Will We Use Haitian Disaster to Ram Through More Free Market Policies?

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Ben Cohen
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In Iraq, New Orleans and much of Indonesia, natural disaster led to the implementation of what Naomi Klein calls 'Disaster Capitalism'. This form of economic exploitation has intellectual underpinnings, and is commonly known as 'neo liberal economics'. The philosophy and its execution relies heavily on having a 'clean slate' on which to test the theory of free, and its proponents have ruthlessly exploited political and natural mishaps to do so.

The results have been universally disastrous, yet there is still a hunger continue the policies.

The current crisis in Haiti is severe enough for the free market militants to trumpet the cause again, and we should expect a full out assault on the economy when the dust has cleared. Michelle Malkin and other conservatives of her particular brand have been quick to jump on Haiti, slamming its leadership and history of poverty and violence and using the disaster to vent their political opinions. The US, they say, must insist on Haiti following free market principles. The problem is, they did that before, and it didn't go so well.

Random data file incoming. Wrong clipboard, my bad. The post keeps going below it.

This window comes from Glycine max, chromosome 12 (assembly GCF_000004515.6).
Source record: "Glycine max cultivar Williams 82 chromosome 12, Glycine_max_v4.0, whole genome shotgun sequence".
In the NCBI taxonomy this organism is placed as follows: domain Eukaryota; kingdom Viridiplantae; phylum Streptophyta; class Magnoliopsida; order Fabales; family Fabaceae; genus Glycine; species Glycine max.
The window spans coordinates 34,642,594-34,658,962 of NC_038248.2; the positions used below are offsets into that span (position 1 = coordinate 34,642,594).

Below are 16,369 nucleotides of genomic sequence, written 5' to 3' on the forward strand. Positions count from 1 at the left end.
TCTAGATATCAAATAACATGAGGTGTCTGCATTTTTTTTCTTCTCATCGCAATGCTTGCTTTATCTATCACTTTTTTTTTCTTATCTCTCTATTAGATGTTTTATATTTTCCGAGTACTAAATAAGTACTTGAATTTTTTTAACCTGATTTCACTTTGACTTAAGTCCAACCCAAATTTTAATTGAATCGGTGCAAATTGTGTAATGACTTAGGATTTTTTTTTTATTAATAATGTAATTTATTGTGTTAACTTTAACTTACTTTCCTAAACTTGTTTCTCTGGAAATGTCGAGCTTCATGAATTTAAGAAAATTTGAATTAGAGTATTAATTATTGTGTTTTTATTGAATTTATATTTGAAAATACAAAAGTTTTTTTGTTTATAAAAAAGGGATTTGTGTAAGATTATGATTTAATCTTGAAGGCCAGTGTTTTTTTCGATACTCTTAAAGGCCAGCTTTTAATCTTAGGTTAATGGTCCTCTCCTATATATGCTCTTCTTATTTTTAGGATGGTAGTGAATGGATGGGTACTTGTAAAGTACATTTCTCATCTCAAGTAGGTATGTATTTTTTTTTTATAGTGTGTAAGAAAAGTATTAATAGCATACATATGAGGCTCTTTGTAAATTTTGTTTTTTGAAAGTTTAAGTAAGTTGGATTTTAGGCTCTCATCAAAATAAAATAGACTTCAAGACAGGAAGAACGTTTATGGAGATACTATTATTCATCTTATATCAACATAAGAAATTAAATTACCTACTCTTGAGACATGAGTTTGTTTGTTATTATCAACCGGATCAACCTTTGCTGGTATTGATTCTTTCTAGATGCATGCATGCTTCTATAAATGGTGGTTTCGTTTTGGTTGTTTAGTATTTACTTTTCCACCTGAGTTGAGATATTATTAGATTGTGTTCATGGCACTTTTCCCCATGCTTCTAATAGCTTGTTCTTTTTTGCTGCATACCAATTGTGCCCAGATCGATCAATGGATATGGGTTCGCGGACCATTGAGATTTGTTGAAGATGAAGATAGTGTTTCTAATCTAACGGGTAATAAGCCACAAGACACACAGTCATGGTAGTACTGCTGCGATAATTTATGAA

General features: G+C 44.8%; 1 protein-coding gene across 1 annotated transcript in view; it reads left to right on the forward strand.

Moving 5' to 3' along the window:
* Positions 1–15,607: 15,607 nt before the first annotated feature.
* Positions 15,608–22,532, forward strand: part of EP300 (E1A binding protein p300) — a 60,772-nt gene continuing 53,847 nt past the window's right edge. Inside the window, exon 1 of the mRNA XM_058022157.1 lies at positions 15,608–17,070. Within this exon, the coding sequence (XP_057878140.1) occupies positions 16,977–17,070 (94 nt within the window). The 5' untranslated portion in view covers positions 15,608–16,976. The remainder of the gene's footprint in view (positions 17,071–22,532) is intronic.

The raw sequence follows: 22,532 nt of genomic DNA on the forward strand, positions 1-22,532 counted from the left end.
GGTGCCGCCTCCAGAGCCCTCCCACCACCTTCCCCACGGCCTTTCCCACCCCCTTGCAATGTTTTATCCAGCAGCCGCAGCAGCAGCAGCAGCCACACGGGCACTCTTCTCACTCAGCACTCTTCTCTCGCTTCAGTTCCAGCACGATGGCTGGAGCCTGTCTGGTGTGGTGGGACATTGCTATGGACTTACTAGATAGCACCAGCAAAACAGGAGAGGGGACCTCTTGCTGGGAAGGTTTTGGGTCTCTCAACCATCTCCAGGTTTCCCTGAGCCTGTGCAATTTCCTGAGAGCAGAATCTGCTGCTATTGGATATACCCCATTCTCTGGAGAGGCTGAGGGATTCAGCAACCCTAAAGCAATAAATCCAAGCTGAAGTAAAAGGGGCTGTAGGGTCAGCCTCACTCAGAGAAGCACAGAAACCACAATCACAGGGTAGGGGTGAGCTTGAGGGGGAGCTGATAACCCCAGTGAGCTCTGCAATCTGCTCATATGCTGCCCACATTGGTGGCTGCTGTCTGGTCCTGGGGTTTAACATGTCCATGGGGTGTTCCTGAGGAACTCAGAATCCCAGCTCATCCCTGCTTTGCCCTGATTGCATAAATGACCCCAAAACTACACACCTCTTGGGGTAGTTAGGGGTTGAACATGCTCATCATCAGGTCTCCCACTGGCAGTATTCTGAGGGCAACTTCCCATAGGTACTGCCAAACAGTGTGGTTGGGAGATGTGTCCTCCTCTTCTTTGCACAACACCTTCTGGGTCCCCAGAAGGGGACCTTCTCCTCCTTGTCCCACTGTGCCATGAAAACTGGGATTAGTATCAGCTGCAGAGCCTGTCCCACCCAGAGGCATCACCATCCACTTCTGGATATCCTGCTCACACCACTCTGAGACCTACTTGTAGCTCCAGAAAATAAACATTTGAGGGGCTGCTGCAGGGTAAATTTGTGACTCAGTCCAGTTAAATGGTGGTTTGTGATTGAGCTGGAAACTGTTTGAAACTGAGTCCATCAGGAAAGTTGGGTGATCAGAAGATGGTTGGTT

The disaster relief is of vital importance, but the rebuilding afterward could be even more crucial if Haiti is to survive in the long term. The hawks are circling, and we must remain vigilant if we are to stop them claiming another victim.